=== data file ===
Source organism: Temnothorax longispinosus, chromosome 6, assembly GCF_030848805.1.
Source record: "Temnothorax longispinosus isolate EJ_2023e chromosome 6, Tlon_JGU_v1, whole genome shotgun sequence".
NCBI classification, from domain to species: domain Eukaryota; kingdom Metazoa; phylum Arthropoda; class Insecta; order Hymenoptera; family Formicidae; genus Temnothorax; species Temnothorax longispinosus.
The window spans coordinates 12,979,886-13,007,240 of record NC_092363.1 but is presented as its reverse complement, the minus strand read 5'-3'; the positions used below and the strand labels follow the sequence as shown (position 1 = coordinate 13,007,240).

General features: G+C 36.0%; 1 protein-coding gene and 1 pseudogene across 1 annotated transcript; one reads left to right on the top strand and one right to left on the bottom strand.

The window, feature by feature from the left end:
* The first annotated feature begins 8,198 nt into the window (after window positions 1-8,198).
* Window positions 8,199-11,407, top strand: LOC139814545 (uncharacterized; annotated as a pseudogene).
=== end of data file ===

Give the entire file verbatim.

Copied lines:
Source organism: Temnothorax longispinosus, chromosome 6, assembly GCF_030848805.1.
Source record: "Temnothorax longispinosus isolate EJ_2023e chromosome 6, Tlon_JGU_v1, whole genome shotgun sequence".
NCBI classification, from domain to species: domain Eukaryota; kingdom Metazoa; phylum Arthropoda; class Insecta; order Hymenoptera; family Formicidae; genus Temnothorax; species Temnothorax longispinosus.
The window spans coordinates 12,979,886-13,007,240 of record NC_092363.1 but is presented as its reverse complement, the minus strand read 5'-3'; the positions used below and the strand labels follow the sequence as shown (position 1 = coordinate 13,007,240).

General features: G+C 36.0%; 1 protein-coding gene and 1 pseudogene across 1 annotated transcript; one reads left to right on the top strand and one right to left on the bottom strand.

The window, feature by feature from the left end:
* The first annotated feature begins 8,198 nt into the window (after window positions 1-8,198).
* Window positions 8,199-11,407, top strand: LOC139814545 (uncharacterized; annotated as a pseudogene).